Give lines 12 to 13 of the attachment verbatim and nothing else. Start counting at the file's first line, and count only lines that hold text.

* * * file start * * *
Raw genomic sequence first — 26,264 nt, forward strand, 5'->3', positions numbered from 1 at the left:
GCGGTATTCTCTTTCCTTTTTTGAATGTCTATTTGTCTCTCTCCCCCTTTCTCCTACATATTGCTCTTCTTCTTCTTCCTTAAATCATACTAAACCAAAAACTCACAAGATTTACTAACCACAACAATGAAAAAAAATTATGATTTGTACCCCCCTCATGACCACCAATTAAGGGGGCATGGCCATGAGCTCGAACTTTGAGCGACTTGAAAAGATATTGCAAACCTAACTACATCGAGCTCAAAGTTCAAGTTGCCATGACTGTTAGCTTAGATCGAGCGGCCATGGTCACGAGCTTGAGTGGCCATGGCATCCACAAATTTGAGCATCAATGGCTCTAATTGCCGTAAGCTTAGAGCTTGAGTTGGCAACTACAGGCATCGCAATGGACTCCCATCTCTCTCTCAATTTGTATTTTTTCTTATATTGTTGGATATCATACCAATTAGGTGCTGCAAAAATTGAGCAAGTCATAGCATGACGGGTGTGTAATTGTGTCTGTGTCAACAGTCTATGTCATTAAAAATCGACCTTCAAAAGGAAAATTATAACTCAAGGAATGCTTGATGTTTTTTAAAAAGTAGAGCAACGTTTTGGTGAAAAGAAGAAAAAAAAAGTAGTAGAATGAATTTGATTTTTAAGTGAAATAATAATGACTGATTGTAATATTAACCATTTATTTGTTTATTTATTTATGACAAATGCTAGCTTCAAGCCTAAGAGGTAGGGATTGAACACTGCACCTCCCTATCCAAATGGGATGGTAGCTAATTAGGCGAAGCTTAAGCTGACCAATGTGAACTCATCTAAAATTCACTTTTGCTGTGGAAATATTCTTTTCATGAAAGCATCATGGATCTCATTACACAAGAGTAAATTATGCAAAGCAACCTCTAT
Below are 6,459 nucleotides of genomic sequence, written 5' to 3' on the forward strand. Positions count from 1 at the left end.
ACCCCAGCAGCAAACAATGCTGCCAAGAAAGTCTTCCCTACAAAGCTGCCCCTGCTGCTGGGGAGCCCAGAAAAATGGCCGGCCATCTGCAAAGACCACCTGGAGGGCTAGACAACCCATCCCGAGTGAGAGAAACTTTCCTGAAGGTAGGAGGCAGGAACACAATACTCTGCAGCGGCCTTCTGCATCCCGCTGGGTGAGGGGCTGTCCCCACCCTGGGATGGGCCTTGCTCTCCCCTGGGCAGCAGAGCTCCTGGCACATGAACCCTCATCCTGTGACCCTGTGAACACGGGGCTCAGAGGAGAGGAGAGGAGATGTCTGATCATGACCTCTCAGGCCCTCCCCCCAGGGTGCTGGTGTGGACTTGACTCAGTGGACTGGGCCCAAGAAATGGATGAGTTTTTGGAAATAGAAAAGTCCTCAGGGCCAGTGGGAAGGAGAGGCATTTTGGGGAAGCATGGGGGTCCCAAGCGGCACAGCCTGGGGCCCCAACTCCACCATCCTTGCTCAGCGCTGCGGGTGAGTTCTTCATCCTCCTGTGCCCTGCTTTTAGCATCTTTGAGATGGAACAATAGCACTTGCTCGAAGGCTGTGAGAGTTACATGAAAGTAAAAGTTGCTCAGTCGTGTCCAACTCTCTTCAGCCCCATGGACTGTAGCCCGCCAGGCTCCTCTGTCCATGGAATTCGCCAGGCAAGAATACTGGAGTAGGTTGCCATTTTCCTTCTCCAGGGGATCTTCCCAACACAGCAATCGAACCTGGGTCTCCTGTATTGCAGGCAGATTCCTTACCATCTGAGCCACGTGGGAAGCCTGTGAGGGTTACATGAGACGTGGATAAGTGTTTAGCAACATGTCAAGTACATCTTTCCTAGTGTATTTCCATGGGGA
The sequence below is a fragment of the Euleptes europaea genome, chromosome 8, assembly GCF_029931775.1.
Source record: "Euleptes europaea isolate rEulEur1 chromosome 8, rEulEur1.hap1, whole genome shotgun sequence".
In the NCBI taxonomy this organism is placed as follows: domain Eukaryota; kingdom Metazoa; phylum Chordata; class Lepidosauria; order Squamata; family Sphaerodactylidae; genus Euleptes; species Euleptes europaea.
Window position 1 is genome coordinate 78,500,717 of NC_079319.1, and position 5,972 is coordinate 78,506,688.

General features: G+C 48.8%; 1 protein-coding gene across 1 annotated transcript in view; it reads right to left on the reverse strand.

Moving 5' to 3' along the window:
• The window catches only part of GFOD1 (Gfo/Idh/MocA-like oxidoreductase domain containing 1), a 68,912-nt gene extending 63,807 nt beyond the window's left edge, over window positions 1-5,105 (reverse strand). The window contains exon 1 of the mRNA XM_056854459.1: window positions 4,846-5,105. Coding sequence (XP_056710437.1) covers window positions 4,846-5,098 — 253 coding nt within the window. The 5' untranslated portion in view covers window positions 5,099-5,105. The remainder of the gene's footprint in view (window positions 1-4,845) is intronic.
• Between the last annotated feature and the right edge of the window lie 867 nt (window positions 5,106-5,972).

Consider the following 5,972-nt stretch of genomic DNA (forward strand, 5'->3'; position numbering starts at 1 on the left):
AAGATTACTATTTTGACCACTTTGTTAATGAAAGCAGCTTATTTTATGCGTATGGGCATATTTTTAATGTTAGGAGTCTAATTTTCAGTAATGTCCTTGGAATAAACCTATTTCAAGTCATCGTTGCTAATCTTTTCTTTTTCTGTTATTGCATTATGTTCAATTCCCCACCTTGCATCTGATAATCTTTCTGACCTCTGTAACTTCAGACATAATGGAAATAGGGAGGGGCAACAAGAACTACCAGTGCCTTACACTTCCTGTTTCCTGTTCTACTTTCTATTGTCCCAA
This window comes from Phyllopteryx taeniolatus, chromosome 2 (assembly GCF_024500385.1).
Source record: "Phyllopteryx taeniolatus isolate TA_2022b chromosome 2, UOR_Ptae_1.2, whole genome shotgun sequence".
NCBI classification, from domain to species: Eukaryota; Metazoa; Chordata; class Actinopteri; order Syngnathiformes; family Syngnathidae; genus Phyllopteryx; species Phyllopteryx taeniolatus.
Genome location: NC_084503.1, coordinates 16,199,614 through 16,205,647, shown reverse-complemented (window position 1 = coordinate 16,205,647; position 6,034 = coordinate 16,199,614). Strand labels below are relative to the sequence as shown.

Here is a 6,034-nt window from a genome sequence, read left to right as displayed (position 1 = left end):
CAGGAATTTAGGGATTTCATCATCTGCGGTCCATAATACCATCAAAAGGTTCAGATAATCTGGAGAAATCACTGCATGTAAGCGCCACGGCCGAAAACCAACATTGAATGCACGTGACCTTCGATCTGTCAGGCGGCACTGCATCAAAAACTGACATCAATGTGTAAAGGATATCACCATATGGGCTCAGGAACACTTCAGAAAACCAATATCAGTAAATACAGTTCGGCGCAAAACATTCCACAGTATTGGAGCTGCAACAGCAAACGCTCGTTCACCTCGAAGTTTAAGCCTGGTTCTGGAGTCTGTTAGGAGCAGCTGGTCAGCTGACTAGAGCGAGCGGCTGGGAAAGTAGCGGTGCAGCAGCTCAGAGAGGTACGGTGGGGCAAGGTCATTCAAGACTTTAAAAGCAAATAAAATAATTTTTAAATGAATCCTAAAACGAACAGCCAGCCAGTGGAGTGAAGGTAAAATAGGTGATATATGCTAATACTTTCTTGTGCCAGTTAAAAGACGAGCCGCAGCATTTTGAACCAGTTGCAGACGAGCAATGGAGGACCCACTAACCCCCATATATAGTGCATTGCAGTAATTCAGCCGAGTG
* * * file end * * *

• Between the last annotated feature and the right edge of the window lie 867 nt (window positions 5,106-5,972).

Consider the following 5,972-nt stretch of genomic DNA (forward strand, 5'->3'; position numbering starts at 1 on the left):